McG Set to Relaunch ‘Terminator’ Franchise
by Paul Fischer
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One of the highlights of this year’s Comic Con, was the Warner Bros Terminator panel, during which the trailer for next summer’s blockbuster, was screened to thunderous applause. The film stars Christian Bale in a film that takes place after Judgment Day. Specifically, the film is set in post-apocalyptic 2018, John Connor (Bale) is the man fated to lead the human resistance against Skynet and its army of Terminators. But the future Connor was raised to believe in is altered in part by the appearance of Marcus Wright (Australian newcomer Sam Worthington), a stranger whose last memory is of being on death row. Connor must decide whether Marcus has been sent from the future, or rescued from the past. As Skynet prepares its final onslaught, Connor and Marcus both embark on an odyssey that takes them into the heart of Skynet’s operations, where they uncover the terrible secret behind the possible annihilation of mankind.
Following the panel, McG fronted a packed media contingent where he talked about the film. Paul Fischer was there and filed this interview with the very talkative and enthused director.
Paul Fischer: Where are you able to make this your own?
McG: Truthfully, I think any filmmaker tries to go on a film-by-film basis and do what’s right for what’s in front of them. I’m very pleased with the Charlie’s Angels pictures, and what I was trying to do with those movies is just break down the glass ceiling, and say, “You can make a successful female action picture.” That was a long time ago, and I’m a different filmmaker now, and I made a movie after that about a plane crash. I’ve been afraid of flying for a long time. I needed to sort of face that catharsis, that Joseph Campbell moment of facing what you’re most afraid of. That was the impetus for making We Are Marshall. And now, I wanted to make a movie that was about posing ethical questions to the audience and suggesting that the film won’t be easy—it’s going to be a little elliptical in the way you ride along the picture.
So as far as the look and what we wanted to do with this—I wanted to create a new film language. We talked to Kodak about creating a new stock that had never been photographed before. I told you about how we’re adding three times as much silver to a color stock than had ever been added, and that gives it an ethereal quality that suggests something’s off. Something is wrong with the world that we’re living. I just wanted to create a very, very gritty language. I’m tremendously influenced by Children of Men—hats off to that picture, I think it’s fantastic and I hope more people get a chance to see it. But by the same token, this isn’t designed to be an art picture; this is a picture designed to be shared the world over. So you gotta find the balance between that artistic take and that artistic look and what’s right for a film designed to be seen by a great many people around the world. I must say, we’re very, very pleased with the way the film looks and feels. You guys be the judge, you just saw it, I’m hoping it has that grit that I speak of.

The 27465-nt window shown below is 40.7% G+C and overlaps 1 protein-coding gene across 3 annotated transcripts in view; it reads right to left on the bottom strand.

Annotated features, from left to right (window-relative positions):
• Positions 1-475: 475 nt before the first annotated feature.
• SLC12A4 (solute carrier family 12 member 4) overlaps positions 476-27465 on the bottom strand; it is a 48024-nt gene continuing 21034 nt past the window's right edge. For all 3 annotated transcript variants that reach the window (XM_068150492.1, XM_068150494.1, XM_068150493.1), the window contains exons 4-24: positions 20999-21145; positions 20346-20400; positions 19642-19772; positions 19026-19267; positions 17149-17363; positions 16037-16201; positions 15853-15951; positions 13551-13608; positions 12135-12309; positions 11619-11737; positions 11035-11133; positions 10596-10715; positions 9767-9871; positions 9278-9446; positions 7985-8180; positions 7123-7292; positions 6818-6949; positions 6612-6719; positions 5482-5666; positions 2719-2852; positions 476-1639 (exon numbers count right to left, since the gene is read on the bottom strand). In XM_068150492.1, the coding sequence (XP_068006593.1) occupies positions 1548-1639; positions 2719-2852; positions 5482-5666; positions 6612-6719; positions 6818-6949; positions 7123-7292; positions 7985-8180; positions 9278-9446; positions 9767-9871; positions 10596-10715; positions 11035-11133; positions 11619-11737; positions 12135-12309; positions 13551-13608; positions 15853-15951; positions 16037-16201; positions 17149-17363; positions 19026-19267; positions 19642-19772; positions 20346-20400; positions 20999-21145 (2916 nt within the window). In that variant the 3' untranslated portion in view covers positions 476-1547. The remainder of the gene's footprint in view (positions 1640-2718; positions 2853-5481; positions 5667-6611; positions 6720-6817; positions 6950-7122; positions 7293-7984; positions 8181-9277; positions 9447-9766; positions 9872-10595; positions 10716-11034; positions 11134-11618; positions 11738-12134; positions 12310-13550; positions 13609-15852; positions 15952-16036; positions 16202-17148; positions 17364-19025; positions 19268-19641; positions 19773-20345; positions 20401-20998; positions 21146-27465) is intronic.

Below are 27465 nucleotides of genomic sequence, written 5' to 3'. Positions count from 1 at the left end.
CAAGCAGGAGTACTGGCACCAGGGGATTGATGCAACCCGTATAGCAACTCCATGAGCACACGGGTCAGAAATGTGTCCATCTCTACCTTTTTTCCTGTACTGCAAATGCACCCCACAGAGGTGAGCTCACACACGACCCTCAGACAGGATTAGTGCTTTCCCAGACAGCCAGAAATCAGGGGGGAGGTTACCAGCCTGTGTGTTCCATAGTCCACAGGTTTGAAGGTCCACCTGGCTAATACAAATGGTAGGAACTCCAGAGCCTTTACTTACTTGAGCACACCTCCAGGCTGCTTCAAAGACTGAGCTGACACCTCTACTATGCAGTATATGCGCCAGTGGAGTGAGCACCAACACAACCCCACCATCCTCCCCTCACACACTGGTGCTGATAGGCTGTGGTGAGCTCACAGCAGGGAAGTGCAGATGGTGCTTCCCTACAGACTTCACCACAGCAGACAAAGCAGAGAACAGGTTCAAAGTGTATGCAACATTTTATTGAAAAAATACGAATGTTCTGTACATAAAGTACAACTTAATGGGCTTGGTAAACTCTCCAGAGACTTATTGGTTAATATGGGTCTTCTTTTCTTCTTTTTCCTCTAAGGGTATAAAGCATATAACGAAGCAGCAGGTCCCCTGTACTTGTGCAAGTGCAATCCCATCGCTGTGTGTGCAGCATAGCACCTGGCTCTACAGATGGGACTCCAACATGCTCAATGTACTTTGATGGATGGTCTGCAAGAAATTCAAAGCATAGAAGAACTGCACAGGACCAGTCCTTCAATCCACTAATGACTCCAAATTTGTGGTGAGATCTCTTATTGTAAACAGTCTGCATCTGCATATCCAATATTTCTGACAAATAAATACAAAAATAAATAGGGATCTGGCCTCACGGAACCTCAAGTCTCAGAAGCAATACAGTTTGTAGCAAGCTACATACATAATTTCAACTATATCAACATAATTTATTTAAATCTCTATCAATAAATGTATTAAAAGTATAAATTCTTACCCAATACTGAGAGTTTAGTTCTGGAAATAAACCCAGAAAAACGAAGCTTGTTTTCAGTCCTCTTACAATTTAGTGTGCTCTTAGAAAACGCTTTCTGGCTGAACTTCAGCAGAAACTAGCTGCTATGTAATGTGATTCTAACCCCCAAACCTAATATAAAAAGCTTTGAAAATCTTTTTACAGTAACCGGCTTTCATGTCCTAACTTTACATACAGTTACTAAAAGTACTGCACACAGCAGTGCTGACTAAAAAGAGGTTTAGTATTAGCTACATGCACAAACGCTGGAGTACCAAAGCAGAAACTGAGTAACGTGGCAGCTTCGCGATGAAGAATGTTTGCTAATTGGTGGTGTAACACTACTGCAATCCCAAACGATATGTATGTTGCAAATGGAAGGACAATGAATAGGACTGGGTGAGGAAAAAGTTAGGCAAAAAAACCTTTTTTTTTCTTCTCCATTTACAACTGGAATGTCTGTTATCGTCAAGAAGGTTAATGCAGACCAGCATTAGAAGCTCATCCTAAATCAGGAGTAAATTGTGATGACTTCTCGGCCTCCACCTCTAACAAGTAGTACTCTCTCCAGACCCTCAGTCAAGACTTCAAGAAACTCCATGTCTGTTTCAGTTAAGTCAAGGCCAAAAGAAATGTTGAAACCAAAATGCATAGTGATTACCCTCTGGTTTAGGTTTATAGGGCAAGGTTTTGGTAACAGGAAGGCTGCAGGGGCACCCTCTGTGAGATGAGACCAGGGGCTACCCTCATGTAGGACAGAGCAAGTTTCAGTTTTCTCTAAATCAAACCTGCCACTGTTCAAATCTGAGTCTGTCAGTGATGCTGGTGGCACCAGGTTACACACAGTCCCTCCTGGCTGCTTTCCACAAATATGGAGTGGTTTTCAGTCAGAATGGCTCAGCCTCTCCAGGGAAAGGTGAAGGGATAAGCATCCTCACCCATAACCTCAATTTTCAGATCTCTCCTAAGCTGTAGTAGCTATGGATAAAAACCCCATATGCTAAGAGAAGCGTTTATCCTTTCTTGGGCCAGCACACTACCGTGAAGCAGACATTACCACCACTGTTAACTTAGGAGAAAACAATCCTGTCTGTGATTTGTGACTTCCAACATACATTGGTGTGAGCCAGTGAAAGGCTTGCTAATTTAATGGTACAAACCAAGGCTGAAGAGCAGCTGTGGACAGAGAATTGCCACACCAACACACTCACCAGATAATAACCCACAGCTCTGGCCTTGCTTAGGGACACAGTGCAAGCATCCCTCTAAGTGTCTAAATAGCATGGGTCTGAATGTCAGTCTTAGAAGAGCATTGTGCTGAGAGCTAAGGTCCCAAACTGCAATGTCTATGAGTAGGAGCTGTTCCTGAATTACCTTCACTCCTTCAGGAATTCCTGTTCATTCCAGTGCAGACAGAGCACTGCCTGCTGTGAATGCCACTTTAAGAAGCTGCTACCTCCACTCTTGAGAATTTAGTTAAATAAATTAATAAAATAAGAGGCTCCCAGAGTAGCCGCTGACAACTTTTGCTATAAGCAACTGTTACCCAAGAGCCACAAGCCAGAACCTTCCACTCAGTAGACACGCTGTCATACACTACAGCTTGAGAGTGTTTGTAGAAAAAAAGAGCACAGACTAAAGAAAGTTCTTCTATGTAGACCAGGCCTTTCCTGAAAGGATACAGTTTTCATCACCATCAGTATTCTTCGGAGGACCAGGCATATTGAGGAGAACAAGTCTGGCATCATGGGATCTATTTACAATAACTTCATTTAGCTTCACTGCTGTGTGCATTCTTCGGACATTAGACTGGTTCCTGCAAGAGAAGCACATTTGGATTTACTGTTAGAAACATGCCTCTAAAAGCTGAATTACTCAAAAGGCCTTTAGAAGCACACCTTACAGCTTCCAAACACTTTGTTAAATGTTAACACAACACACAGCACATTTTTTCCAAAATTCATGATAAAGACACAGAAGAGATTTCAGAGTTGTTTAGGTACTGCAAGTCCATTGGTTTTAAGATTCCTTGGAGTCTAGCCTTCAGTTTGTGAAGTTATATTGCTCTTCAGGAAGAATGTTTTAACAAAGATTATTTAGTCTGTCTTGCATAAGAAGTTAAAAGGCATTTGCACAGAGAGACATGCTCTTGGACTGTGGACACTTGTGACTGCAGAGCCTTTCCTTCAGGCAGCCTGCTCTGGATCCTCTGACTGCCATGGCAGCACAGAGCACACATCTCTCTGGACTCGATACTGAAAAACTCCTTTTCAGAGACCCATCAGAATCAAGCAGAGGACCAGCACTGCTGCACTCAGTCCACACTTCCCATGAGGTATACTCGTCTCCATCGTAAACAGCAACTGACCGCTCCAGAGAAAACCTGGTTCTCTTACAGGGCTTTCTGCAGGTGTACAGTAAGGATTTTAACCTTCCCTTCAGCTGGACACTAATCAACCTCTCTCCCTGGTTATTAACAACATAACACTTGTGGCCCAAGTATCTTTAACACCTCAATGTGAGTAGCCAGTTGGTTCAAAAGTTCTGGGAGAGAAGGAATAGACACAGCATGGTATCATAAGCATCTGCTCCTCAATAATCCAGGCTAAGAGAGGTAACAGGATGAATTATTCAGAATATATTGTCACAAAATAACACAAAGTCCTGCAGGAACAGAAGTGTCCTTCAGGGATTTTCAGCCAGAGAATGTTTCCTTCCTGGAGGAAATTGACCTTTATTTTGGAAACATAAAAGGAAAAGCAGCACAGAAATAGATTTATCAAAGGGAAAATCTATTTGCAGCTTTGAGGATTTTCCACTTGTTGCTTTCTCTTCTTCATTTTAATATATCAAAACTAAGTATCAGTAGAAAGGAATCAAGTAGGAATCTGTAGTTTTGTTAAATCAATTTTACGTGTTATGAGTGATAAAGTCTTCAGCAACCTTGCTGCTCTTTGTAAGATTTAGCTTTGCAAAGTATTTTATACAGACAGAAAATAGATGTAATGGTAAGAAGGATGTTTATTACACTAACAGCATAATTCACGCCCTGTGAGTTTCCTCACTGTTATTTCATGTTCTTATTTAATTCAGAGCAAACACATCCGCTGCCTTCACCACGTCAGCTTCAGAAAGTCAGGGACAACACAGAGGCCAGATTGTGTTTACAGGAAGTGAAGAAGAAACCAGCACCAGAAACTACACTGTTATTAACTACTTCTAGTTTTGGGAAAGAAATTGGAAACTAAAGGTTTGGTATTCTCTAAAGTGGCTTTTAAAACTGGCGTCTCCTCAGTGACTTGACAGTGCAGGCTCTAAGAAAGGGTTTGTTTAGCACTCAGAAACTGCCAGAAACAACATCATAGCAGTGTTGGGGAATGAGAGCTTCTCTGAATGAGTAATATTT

PF: Can you talk about the involvement of Nolan in the script? And does the film end on a cliffhanger?
McG: The film does indeed end on a cliffhanger. Jonah Nolan is an extraordinarily cerebral guy. So when you got Jonah Nolan on your left, and Christian Bale on your right, and Sam Worthington kicking you in the head right in front of you, it will definitely keep you on your toes. I would have to characterize Jonah as the lead writer of the film. I don’t know how the WGA rules work. I’m looking at Sam from Sony, you probably know better. But, honest to goodness, we did the heaviest lifting with Jonah, and that’s where we all got that and talked about what we were up to. He’s just a very, very cerebral guy, you know, and he and Chris behind Memento and The Prestige, and certainly the Batman pictures, they are deep, deep thinkers.
PF: How was meeting James Cameron?
McG: It was a double dip. I was going down to see Sam, down at the Marina Del Ray space there by LAX, and it was a complete motion cap environment, Sam’s in his data suit and everybody’s running around with little balls hanging off their leotards, and I got to play with the cameras and talk to Jim at length. We’d had several phone calls, and he knows that I respect him a great deal. Like I said, I did not want to move forward on this picture if Jim Cameron were like, “Fuck you. What are you doing? You have no business moving forward on this!” I would have very simply acquiesced. I would have said, “You’re very right, you’re the creator of what it is, and I respect that.” And he was very encouraging, and we talked at length about the story, we talked about Sam. Most particularly, we talked about his experience on Aliens, and the idea of, you can’t live in fear, you’ve gotta move forward.
I mean, I remember when I was on Superman and people were kicking the shit out of me, and saying, “What kind of guy calls himself McG?” It’s the privilege of the public to do that, not knowing that McG is short for McGinty, and I’ve been called that since the day I was born in Kalamazoo, Michigan. There’s nothing Hollywood about it. It’s a function of being poor and having three Joes in one household, so they didn’t call me Joe, they called me McG, short for McGinty, my mother’s maiden name. But, of course, as I said, we live in a shorthand society and people do what they gotta do. I’ve talked extensively to Brice about, you’ve gotta be on Happy Days before you can become the great Ron Howard. Maybe you gotta be Spicoli before you can be Sean Penn, and maybe you gotta do some time on 21 Jump Street before you can grow into the boots of Johnny Depp. There’s nothing wrong with paying your dues and I’m certainly willing to pay mine.